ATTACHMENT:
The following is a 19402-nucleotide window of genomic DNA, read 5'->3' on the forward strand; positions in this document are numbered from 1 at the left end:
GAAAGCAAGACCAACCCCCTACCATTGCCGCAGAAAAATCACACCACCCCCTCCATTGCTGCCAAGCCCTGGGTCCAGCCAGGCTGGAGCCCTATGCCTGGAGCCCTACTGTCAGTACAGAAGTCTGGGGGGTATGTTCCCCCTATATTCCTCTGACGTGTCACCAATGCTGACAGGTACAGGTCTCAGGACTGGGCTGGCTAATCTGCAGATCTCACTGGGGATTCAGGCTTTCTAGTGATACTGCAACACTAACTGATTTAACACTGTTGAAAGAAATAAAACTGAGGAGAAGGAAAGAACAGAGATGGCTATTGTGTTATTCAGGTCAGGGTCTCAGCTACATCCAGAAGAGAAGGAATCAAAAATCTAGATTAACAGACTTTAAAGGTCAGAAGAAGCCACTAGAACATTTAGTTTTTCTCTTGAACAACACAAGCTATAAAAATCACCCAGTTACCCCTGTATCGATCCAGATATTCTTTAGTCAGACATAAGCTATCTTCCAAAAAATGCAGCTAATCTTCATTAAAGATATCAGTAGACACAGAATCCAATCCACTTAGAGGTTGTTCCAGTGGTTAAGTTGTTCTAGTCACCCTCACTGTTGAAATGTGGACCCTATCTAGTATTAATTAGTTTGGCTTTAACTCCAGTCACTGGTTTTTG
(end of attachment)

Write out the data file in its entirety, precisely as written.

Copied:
The following is a 19402-nucleotide window of genomic DNA, read 5'->3' on the forward strand; positions in this document are numbered from 1 at the left end:
GAAAGCAAGACCAACCCCCTACCATTGCCGCAGAAAAATCACACCACCCCCTCCATTGCTGCCAAGCCCTGGGTCCAGCCAGGCTGGAGCCCTATGCCTGGAGCCCTACTGTCAGTACAGAAGTCTGGGGGGTATGTTCCCCCTATATTCCTCTGACGTGTCACCAATGCTGACAGGTACAGGTCTCAGGACTGGGCTGGCTAATCTGCAGATCTCACTGGGGATTCAGGCTTTCTAGTGATACTGCAACACTAACTGATTTAACACTGTTGAAAGAAATAAAACTGAGGAGAAGGAAAGAACAGAGATGGCTATTGTGTTATTCAGGTCAGGGTCTCAGCTACATCCAGAAGAGAAGGAATCAAAAATCTAGATTAACAGACTTTAAAGGTCAGAAGAAGCCACTAGAACATTTAGTTTTTCTCTTGAACAACACAAGCTATAAAAATCACCCAGTTACCCCTGTATCGATCCAGATATTCTTTAGTCAGACATAAGCTATCTTCCAAAAAATGCAGCTAATCTTCATTAAAGATATCAGTAGACACAGAATCCAATCCACTTAGAGGTTGTTCCAGTGGTTAAGTTGTTCTAGTCACCCTCACTGTTGAAATGTGGACCCTATCTAGTATTAATTAGTTTGGCTTTAACTCCAGTCACTGGTTTTTG